The guards you encounter as an interesting bunch. For one thing, they seem to share a hive mind. Guards at different parts of the city can be overheard uttering the same weirdly specific phrases, like “Think you will get your own squad after what happened last night?” It’s hard to miss the recurring chatter, so it’s unlikely this slipped by unnoticed during the game’s production. Were they hoping for free publicity? A meme along the lines of Skyrim’s “I used to be an adventurer like you, but then I got an arrow in the knee”? Having a voice actor record a larger amount of more generic lines, would seem like an easy and not all that expensive fix.
The guards also suffer from terrible memory, poor peripheral vision and an overall lack of curiosity. If they spot you clearly, but you manage to slip away quickly, they tend to just stand in place for a moment until their suspicion dissipates, rather than go investigate. Anything that happens outside of their official cone of vision (which is visualized in your Dark Vision mode) doesn’t register, even if a door swings open right next to them. Previously closed doors that are suddenly open also go unnoticed by guards doing their rounds, as does the disappearance of colleagues. And the simple act of crouching makes you significantly less visible and audible, even in places where this doesn’t make much sense. I get that these and some other abstractions are necessary to make the stealth approach less frustrating, but it does make the guards look amusingly incompetent. Despite the various behavioral oddities you come across, taking out the opposition or slipping by unnoticed is addictive and fun.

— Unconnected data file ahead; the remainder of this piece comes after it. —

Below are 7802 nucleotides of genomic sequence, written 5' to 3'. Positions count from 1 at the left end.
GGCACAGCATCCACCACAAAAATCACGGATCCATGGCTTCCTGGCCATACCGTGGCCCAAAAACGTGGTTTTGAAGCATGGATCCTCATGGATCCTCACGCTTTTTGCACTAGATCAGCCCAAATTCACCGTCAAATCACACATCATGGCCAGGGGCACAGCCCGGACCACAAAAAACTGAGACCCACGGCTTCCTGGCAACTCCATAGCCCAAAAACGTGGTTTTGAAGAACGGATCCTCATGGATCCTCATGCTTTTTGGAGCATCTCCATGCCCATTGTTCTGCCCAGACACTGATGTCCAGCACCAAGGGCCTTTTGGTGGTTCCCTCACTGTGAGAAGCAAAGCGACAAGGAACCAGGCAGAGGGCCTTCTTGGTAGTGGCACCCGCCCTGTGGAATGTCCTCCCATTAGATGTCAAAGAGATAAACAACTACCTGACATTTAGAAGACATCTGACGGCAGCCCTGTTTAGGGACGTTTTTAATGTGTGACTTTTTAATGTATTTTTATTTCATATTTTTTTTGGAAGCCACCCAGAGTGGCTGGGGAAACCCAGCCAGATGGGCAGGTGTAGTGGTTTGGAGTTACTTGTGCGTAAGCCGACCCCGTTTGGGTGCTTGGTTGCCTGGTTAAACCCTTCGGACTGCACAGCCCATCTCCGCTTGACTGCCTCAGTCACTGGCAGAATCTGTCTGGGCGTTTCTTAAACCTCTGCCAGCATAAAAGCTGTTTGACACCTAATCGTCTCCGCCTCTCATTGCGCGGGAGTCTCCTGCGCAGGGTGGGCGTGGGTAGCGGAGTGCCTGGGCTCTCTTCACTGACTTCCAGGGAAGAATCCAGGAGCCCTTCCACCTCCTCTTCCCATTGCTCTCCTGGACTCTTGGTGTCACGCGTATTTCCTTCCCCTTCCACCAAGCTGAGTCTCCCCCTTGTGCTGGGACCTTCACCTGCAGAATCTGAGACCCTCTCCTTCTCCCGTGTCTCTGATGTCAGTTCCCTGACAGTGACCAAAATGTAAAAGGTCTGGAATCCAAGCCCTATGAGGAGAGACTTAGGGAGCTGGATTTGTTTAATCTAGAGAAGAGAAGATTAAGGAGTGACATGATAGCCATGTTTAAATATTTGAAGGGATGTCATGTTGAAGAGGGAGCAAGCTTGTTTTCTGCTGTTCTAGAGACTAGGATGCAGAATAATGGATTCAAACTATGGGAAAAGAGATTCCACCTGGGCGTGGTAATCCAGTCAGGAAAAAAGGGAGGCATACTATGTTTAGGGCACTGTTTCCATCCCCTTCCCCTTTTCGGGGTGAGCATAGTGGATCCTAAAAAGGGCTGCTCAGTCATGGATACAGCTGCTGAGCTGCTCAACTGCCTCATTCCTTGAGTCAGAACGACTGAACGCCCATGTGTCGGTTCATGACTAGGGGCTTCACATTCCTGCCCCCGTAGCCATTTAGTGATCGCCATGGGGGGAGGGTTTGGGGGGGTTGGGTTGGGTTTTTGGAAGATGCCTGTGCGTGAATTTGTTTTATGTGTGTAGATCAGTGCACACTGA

Dunwall is an interesting place to roam and the look of it and its inhabitants is distinct and memorable. The story that drives the game is pretty straightforward and it ends with a whimper rather than a bang, especially if you manage to keep your ‘chaos’ rating low. Nevertheless, the resolution is fitting and satisfying, and it seems like there are a lot of interesting places to go with this game world, in the almost inevitable event of a sequel. I’d be very happy to see one, maybe in a different city from the same world and featuring more options for non-lethal playthroughs or no penalty for being lethal. Some sites have called it their ‘Game of The Year’ for 2012 and while I wouldn’t quite go that far, it is a very satisfying way to blow through some free time.